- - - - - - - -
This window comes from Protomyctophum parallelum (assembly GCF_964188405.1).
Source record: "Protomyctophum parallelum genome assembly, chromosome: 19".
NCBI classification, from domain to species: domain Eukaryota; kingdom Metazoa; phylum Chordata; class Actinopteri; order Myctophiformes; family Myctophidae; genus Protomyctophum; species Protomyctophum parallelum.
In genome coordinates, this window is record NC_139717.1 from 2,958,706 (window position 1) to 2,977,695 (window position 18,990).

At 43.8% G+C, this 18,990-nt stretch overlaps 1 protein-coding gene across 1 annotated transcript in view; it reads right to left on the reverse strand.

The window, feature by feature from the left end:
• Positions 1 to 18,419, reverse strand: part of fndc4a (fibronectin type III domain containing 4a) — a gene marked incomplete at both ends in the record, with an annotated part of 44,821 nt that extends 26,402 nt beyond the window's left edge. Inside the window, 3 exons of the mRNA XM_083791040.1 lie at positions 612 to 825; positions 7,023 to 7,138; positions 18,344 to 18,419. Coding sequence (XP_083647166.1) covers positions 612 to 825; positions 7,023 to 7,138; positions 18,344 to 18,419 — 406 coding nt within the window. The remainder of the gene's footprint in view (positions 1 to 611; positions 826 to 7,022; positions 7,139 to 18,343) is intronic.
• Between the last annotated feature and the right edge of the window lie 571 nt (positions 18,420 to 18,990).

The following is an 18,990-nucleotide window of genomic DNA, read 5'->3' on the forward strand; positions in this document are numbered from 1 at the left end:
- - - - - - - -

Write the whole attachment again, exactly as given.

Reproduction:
This window comes from Protomyctophum parallelum (assembly GCF_964188405.1).
Source record: "Protomyctophum parallelum genome assembly, chromosome: 19".
NCBI classification, from domain to species: domain Eukaryota; kingdom Metazoa; phylum Chordata; class Actinopteri; order Myctophiformes; family Myctophidae; genus Protomyctophum; species Protomyctophum parallelum.
In genome coordinates, this window is record NC_139717.1 from 2,958,706 (window position 1) to 2,977,695 (window position 18,990).

At 43.8% G+C, this 18,990-nt stretch overlaps 1 protein-coding gene across 1 annotated transcript in view; it reads right to left on the reverse strand.

The window, feature by feature from the left end:
• Positions 1 to 18,419, reverse strand: part of fndc4a (fibronectin type III domain containing 4a) — a gene marked incomplete at both ends in the record, with an annotated part of 44,821 nt that extends 26,402 nt beyond the window's left edge. Inside the window, 3 exons of the mRNA XM_083791040.1 lie at positions 612 to 825; positions 7,023 to 7,138; positions 18,344 to 18,419. Coding sequence (XP_083647166.1) covers positions 612 to 825; positions 7,023 to 7,138; positions 18,344 to 18,419 — 406 coding nt within the window. The remainder of the gene's footprint in view (positions 1 to 611; positions 826 to 7,022; positions 7,139 to 18,343) is intronic.
• Between the last annotated feature and the right edge of the window lie 571 nt (positions 18,420 to 18,990).

The following is an 18,990-nucleotide window of genomic DNA, read 5'->3' on the forward strand; positions in this document are numbered from 1 at the left end: